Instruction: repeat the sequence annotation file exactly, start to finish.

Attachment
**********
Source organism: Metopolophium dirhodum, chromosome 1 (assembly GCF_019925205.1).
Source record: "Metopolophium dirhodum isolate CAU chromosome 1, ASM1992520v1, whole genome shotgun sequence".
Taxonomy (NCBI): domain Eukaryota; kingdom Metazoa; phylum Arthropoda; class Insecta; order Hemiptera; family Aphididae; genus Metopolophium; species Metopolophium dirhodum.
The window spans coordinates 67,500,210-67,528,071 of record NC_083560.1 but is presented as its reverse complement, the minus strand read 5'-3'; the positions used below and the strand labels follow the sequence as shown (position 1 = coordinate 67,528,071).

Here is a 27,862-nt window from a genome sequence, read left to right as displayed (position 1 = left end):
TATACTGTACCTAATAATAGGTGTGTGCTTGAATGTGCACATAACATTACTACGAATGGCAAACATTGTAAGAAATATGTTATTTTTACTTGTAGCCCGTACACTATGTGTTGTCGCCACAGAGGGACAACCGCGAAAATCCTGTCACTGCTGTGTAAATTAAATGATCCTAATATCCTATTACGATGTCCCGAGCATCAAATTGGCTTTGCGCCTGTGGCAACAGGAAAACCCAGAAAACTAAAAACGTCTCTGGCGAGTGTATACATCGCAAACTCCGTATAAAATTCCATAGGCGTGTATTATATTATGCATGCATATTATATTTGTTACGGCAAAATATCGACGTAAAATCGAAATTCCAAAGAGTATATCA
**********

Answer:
Source organism: Metopolophium dirhodum, chromosome 1 (assembly GCF_019925205.1).
Source record: "Metopolophium dirhodum isolate CAU chromosome 1, ASM1992520v1, whole genome shotgun sequence".
Taxonomy (NCBI): domain Eukaryota; kingdom Metazoa; phylum Arthropoda; class Insecta; order Hemiptera; family Aphididae; genus Metopolophium; species Metopolophium dirhodum.
The window spans coordinates 67,500,210-67,528,071 of record NC_083560.1 but is presented as its reverse complement, the minus strand read 5'-3'; the positions used below and the strand labels follow the sequence as shown (position 1 = coordinate 67,528,071).

Here is a 27,862-nt window from a genome sequence, read left to right as displayed (position 1 = left end):
TATACTGTACCTAATAATAGGTGTGTGCTTGAATGTGCACATAACATTACTACGAATGGCAAACATTGTAAGAAATATGTTATTTTTACTTGTAGCCCGTACACTATGTGTTGTCGCCACAGAGGGACAACCGCGAAAATCCTGTCACTGCTGTGTAAATTAAATGATCCTAATATCCTATTACGATGTCCCGAGCATCAAATTGGCTTTGCGCCTGTGGCAACAGGAAAACCCAGAAAACTAAAAACGTCTCTGGCGAGTGTATACATCGCAAACTCCGTATAAAATTCCATAGGCGTGTATTATATTATGCATGCATATTATATTTGTTACGGCAAAATATCGACGTAAAATCGAAATTCCAAAGAGTATATCA